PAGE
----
More than that, however, the game was incredibly polished. Both of them, in fact. Darksiders 2
wasn't quite as polished as the first, but for as large as the games were there was very little in the way of bugs or glitches. Compare this to the broken state Bethesda
get away with and I'd say Vigil has a near perfect record.
isn't a high-selling IP. As such, no one is interested. Warhammer 40K
, Saint's Row
, Metro: Last Light
, even Homefront 2
. We know these games all have a market, or at least a potential market. That is what sets them apart, and that is also why those studios were sold. After all, it would just cost more to try and teach the code to a new team (you'd end up repeating Starcraft: Ghost
all over again). No one was after the studios, though. If they were, Vigil would have been purchased.
No, they were merely looking for IP, and the studios came along as necessity.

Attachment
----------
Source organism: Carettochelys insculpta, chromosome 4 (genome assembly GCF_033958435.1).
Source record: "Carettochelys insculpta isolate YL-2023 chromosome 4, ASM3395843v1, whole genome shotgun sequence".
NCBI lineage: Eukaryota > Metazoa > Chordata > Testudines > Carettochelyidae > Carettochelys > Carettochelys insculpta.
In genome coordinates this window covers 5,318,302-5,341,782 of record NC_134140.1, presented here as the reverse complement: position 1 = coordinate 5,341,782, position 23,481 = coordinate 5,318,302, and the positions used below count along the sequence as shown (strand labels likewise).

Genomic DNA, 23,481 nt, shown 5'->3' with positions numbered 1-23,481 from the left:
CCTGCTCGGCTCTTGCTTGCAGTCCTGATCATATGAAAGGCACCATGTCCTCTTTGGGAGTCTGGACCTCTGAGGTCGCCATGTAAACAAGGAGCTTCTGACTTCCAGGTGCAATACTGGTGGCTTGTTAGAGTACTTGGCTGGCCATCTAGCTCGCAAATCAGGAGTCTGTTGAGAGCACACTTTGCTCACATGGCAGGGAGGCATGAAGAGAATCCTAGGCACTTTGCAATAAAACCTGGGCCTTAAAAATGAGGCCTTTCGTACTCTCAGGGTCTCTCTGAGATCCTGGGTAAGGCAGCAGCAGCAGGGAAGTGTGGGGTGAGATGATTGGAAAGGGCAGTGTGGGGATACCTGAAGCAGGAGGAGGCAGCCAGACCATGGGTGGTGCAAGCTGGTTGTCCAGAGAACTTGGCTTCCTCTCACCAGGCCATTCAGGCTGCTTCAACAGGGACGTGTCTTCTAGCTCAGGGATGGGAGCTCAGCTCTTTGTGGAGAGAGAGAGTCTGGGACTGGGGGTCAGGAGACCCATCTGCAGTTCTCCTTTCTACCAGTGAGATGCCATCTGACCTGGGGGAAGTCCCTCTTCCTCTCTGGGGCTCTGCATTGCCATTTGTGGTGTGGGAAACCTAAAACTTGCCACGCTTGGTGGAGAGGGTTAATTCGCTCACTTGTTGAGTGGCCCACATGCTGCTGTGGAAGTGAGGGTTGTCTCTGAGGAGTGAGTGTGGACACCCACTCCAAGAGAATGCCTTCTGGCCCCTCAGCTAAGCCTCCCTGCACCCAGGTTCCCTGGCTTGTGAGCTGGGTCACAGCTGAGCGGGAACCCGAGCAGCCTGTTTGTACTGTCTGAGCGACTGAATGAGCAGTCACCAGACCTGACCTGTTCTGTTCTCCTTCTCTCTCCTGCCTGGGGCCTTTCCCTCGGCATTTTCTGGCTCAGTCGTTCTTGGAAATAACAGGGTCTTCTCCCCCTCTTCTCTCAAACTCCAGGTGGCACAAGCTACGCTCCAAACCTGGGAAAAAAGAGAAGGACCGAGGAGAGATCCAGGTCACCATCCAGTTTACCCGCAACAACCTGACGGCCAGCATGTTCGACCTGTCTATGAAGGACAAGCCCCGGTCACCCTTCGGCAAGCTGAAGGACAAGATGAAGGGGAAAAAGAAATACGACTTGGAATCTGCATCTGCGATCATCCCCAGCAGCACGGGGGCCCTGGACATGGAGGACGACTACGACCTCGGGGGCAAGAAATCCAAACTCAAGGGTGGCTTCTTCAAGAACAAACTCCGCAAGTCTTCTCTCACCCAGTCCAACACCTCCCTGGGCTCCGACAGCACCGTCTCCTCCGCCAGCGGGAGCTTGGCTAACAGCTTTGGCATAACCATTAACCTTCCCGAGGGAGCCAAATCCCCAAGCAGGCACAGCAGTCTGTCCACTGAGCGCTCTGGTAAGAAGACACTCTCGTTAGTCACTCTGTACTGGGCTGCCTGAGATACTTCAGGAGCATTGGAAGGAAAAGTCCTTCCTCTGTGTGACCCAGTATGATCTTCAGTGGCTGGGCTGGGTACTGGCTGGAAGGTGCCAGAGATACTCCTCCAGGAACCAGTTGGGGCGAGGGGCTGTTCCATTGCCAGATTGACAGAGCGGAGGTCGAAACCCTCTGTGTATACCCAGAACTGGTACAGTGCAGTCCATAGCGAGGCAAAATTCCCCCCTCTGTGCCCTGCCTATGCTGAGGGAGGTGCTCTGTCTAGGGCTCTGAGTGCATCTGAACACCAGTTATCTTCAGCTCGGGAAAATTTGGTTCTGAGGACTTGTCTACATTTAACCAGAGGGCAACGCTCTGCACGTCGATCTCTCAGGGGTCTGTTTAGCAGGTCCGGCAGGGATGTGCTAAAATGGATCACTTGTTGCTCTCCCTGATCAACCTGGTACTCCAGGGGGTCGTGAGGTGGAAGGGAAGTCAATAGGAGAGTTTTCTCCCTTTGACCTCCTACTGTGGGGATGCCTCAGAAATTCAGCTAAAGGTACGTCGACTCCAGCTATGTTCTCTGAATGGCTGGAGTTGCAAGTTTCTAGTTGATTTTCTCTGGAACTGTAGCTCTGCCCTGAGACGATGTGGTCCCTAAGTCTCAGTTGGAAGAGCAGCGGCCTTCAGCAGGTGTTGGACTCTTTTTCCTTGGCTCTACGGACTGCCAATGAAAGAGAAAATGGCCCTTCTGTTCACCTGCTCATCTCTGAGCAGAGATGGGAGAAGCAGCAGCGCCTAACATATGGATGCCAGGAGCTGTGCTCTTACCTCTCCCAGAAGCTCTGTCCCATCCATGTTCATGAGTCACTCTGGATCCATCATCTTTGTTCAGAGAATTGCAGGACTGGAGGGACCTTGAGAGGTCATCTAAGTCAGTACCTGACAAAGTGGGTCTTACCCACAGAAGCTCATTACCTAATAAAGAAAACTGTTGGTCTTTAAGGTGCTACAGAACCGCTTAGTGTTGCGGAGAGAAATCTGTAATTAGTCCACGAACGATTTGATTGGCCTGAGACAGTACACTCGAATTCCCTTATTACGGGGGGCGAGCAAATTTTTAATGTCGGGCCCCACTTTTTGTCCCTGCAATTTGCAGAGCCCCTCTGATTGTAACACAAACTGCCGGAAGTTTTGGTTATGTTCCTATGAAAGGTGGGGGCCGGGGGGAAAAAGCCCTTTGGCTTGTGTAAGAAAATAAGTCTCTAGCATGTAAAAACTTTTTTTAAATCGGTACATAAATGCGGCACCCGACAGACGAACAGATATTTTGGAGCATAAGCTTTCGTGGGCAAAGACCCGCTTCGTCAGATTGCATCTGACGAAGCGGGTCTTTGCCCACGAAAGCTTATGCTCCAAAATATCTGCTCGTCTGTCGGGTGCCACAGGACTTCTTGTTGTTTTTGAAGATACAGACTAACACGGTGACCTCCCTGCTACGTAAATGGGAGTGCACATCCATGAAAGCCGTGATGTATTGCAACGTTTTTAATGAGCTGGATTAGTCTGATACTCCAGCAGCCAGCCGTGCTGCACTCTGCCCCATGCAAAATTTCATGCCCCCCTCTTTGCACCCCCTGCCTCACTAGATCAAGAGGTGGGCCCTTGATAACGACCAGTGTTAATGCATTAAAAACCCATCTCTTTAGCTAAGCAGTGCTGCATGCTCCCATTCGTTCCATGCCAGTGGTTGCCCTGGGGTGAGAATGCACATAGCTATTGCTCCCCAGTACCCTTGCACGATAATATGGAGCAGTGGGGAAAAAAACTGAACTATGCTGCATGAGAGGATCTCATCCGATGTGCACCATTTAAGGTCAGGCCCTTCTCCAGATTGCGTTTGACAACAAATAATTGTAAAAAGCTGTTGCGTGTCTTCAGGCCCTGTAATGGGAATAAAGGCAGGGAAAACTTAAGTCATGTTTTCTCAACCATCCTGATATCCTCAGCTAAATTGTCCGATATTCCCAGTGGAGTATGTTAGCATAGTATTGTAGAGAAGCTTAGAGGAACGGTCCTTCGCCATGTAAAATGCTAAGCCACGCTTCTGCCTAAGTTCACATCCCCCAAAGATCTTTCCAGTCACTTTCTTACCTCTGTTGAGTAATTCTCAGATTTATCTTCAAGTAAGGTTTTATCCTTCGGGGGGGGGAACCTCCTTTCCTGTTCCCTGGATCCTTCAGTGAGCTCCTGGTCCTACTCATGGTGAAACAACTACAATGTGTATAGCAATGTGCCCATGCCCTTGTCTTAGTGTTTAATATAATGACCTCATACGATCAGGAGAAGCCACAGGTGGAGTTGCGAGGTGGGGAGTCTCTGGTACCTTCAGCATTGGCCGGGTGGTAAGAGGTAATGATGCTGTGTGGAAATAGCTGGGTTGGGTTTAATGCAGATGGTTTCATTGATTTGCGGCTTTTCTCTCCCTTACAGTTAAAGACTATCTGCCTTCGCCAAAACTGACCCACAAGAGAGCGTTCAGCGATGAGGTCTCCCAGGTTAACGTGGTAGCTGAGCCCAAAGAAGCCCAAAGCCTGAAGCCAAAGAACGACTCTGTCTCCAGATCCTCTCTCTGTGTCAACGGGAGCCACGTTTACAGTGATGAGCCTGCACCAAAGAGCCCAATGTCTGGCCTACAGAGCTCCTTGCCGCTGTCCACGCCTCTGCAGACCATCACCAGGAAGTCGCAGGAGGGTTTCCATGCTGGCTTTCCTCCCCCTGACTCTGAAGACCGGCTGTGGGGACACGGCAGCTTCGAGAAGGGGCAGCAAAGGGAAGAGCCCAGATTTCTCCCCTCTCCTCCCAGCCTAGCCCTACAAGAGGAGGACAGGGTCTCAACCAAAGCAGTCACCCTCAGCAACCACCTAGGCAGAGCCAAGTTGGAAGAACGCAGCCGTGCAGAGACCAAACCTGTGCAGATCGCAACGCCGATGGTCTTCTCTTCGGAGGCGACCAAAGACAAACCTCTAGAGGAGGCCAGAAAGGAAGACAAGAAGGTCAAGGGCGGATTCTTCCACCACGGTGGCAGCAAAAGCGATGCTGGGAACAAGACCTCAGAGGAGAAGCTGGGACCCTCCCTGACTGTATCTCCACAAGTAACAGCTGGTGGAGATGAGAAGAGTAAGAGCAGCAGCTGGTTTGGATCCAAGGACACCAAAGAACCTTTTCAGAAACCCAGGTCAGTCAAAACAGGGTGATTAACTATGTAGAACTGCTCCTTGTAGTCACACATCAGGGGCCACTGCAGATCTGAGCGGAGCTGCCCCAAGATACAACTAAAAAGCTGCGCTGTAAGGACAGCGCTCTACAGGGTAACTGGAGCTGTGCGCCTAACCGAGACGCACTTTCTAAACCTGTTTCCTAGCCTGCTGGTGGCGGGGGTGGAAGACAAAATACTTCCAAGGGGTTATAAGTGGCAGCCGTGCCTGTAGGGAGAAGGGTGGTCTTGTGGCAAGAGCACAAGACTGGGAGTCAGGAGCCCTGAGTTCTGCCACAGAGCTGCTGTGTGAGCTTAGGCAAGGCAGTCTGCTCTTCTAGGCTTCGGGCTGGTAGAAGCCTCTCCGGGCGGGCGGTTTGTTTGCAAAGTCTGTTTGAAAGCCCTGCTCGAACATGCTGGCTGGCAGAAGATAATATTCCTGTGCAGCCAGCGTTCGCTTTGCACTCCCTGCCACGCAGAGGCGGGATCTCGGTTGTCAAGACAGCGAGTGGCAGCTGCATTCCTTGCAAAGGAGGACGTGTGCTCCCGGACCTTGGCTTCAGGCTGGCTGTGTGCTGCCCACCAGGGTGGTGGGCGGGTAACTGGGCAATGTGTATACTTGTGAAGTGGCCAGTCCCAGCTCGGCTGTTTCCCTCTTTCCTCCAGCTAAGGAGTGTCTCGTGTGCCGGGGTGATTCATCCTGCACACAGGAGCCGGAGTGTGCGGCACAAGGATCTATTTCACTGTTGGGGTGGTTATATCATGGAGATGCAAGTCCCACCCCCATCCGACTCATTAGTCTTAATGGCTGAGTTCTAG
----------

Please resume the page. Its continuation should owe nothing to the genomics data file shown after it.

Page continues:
Our industry cannot acknowledge when a group of people do a job well done. The people that make the game are meaningless, in fact. In the eyes of the money holders, at least. Now we have Vigil saying goodbye
while the head of Platinum Games Executive Director Inaba mentions being interested in the IP "if it's cheap enough"
. A studio meant for scrotum crushing difficult action games is considering taking Darksiders
, a franchise that is not that kind of action game.
I had to drink tonight. I had to get some whiskey in me so I could be less depressed. It didn't work, as I never got drunk and I remain depressed. But I am just so upset to see so many good, talented people lose their jobs.
It is the implication of it all. Good games didn't sell well, and as a result a bunch of talented people that worked well together are now separate and out of a job. That, friends, is a tragedy.
Good-bye, Vigil. I can only hope you all come together some day, somehow.
LOOK WHO CAME: